Kentucky Retirement Systems (KRS) and Teachers' Retirement System (TRS) have failed to comply with a law passed two years ago requiring increased transparency in Kentucky's public retirement systems. That's the conclusion reached in a special examination released recently by Kentucky Auditor Mike Harmon's office.

    The examination evaluated KRS, TRS, and the Judicial Form Retirement 
System (JFRS) which covers the judicial and legislative branches, and 
the report identifies 10 issues relating to transparency, 
administration, and compliance with Senate Bill 2, which passed 
unanimously during the 2017 Regular Session of the General Assembly.
    "With the tremendous amount of attention that has been given in 
recent years to our public retirement systems, stakeholders and 
taxpayers have a right to know how funds are being invested, and who 
is investing them," said Auditor Harmon during the release of the 
examination in Frankfort. "That is why Senate Bill 2 passed in a 
bipartisan manner. Yet, KRS and TRS have failed to fully keep with 
the spirit of SB 2, which requires the retirement systems to operate 
in a more transparent manner."
    Among the 10 findings contained in the examination, are issues 
relating to the posting and redaction of information within 
investment contracts with KRS and TRS:
    • Both KRS and TRS have fallen drastically short of what Senate Bill 
2 required on the public posting of investment contracts.
    • Additionally, KRS provided inconsistent data that made it 
impossible to calculate the exact percentage of unposted contracts.
    •  Based on data provided on August 13, 2019, KRS has failed to post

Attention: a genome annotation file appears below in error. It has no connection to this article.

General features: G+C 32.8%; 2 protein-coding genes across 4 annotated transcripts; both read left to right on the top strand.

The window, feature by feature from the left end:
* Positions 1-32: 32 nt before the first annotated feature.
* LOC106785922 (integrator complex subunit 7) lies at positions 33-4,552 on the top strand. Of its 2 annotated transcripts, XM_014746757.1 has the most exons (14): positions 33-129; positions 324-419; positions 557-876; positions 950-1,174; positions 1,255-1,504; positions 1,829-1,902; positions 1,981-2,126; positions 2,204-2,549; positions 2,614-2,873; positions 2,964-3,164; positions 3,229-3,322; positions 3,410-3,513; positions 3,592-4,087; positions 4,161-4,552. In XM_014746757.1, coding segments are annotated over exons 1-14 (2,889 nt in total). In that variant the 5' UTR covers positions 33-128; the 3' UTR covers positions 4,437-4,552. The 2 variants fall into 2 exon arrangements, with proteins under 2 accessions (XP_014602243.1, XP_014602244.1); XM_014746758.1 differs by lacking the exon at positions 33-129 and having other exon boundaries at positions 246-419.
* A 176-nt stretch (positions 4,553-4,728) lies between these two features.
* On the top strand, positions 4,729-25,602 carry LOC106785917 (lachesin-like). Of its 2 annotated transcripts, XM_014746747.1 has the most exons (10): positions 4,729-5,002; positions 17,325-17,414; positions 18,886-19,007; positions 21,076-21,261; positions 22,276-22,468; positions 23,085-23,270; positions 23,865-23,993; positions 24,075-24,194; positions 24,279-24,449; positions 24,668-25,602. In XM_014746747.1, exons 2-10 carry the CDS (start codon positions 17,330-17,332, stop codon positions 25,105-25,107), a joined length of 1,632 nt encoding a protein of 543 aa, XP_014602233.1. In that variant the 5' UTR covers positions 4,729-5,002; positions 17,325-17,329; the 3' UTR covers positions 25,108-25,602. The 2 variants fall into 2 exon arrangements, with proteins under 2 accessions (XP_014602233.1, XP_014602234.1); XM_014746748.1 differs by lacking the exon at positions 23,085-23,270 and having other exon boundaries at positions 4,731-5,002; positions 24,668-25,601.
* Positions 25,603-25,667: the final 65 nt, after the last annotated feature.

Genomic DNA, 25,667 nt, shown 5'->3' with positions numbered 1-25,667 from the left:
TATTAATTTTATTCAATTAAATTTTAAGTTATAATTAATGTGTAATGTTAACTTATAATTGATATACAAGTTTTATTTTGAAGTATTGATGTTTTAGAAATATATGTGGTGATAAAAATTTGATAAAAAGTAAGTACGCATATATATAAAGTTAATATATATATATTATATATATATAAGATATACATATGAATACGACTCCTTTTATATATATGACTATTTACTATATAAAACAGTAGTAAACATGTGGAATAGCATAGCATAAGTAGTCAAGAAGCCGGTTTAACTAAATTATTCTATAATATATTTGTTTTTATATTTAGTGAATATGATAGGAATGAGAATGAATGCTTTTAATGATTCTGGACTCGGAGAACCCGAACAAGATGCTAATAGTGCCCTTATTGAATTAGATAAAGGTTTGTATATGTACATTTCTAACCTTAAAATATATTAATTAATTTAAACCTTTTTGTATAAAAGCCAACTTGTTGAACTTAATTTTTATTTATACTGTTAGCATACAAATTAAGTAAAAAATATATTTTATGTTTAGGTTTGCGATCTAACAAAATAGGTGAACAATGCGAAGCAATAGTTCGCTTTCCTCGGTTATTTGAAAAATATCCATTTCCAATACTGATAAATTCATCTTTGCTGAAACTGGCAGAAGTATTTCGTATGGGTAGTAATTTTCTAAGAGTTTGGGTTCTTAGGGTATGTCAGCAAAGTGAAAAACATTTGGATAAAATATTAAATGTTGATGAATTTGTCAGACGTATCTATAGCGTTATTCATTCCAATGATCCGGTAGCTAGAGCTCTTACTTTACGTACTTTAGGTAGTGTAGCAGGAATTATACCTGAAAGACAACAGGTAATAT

86 percent of 281 investment contracts.
    "Because of the inconsistent data, it is very difficult to have 
confidence in the information that KRS has pertaining to the number 
of contracts, and their classifications.  It is critical for KRS to 
resolve these discrepancies and fulfill their legal obligation to 
post contractual information in a manner that is transparent to the 
public," Auditor Harmon said.
    • At TRS, roughly 81 percent, or 136 contracts, of the total 
investment contracts TRS had as of July 24, 2019, were not posted for 
public review on the TRS website.
    • KRS allows external investment managers to control access to 
public information, which includes letting investment managers redact 
information including conflicts of interest, expenses and fees, 
incentive allocation, and management fees. KRS management admitted 
they do not redact anything from the contracts, but instead allows 
individual managers to redact anything they consider a "trade secret."
    •  KRS started a so-called "gating process" for all investment 
contracts with the system from April 2017 going forward to meet SB 2 
requirements.  However, investment managers redacted fee terms, and 
KRS has made no effort to ensure that information is disclosed to the 
public.
    • TRS has a process in place to handle redaction requests in writing 
from managers/vendors, but TRS is also redacting other information 
without requests.
    • Both KRS and TRS failed to post side letters that contain 
information relating to the agreement between KRS, TRS and their 
vendors. Many of the items KRS and TRS deemed as potentially 
proprietary are required to be disclosed under SB 2.
    • KRS has $16.1 million in delinquent balances from state agencies, 
the only one of Kentucky's three retirement systems to have 
delinquencies. The Kentucky State Police (KSP) has the highest unpaid 
balance to KRS at $6.1 million. The top unpaid invoice type to KRS is 
for standard sick leave, which totals more than $9 million.
    "Simply put, it is vital for the retirement systems to meet all 
requirements of Senate Bill 2, not just some. Our employees, retirees 
and taxpayers deserve nothing less," Auditor Harmon said. "I urge the 
leadership and boards for all three of Kentucky's public pension 
systems to take transparency seriously and follow the recommendations 
made in our exam report.
    The full examination is available for review on the auditor's website.

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